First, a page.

Stigmas attached to addiction are one of the leading causes of an addict’s hesitance to seek help. The disease of isolation is a lonely one, while those unaffected or unaware of the painful traits of dependency cast blame on the user’s selfish choices, the science of addition goes ignored.
Last week the CDC’s director admitted to a painful truth that has affected families across the country, his own son overdosed from a batch of fentanyl laced cocaine. Tuesday, America’s mental health advocate Demi Lovato was rushed to an LA area hospital for a reported overdose, though the drug responsible for it has yet to be announced. Comments online ranged from supportive, with fans praying for Lovato’s speedy recovery, to down right nasty, saying the CDC director is having his own bit of karma after almost losing his son. Speaking about addiction has many mixed responses, and most come from uneducated persons.
Despite the overwhelming factual evidence about addiction being a brain disease, many still blame the user for their selfish choices instead of looking into the actual science behind it. Of course the initial decision to use a drug is a choice, but the continuous use is not always under the addicts scope of control. Psychologists and scientists push for more research to define the circumstances under which addiction occurs, but it seems like no matter what is published, addicts are always misunderstood.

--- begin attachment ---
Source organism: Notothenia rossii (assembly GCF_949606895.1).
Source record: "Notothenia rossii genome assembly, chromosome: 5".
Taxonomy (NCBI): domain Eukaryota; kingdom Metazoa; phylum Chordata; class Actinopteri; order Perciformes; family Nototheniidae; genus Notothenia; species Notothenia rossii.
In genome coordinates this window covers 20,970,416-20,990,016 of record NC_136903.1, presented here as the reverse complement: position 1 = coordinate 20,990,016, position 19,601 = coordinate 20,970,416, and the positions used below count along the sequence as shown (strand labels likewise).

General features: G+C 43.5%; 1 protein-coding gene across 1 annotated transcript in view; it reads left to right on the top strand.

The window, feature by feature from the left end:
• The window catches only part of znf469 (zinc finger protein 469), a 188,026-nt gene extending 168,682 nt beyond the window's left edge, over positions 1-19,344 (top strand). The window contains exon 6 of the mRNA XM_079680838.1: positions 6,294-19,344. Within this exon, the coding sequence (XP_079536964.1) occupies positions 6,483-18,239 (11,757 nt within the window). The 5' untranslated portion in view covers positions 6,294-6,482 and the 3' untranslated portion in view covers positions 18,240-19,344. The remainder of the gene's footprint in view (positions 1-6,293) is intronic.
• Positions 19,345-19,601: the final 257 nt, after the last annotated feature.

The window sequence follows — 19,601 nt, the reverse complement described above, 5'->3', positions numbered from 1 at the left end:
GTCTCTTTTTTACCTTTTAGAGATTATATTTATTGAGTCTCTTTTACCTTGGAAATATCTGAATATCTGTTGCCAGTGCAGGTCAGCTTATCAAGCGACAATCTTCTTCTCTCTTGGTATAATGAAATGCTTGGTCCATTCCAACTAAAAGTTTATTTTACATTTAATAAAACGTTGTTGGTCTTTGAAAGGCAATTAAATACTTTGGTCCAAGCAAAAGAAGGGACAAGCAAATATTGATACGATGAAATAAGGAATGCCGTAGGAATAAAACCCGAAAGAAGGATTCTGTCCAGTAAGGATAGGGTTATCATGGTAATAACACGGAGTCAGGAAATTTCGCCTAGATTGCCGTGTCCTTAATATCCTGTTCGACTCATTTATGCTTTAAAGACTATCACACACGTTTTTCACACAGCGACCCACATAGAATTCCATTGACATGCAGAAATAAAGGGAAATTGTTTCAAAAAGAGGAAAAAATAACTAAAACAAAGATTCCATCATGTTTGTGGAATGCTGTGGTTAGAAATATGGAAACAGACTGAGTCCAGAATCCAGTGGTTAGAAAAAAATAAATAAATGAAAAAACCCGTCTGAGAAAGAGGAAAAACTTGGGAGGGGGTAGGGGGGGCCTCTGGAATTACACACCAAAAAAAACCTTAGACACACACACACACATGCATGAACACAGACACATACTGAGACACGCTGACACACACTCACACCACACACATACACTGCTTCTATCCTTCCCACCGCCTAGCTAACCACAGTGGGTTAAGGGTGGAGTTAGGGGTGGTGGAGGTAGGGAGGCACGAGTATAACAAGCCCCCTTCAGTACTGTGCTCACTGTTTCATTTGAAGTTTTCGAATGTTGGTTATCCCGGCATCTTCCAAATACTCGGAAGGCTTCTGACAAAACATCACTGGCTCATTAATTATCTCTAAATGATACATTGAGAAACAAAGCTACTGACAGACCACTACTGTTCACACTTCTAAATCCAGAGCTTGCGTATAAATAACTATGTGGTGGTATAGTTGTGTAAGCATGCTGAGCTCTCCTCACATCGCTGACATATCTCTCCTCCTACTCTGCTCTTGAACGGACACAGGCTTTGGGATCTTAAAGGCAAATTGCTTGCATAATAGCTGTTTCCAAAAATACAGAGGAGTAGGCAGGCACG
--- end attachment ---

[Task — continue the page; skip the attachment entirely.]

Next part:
This becomes an uncomfortable position for family members to be left in, while trying to deal with their own disappointment and sadness regarding their loved ones behaviors and dependencies, they are also now shunned from speaking out about their pain to anyone who may not understand an addicts suffering. Parents have a hard time penning their dead loved ones eulogies after an overdose, or other drug related deaths. Support groups based on mourning are unable to cope with what many members would call a self-imposed fatality and family members are silenced again.
These hurtful judgments and blind comments towards addiction only enforce the negative stereotypes facing family members and addicts alike. If a concerned public is so distressed on placing blame then maybe they should look within themselves. Ignorant commentary perpetuates an underground shame factory that leaves drug fiends disconnected from a conversation they need to be a part of, in the very least, to dissuade a younger generation from making the same mistakes they had.
As much as one would like to see something like drug dependence as a black and white issue, genetic predisposition, mental health, economic upbringing, prior trauma and circumstances all play a part in factors that can lead to addiction. And understanding those factors cannot be ignored.
One person’s paradox is not always another person’s victory. Supportive and open conversation could unlock the drug community’s willingness to seek life long change, and we cannot expect every person to find that while silencing their ability to ask for help.
Source : The Recover Newsroom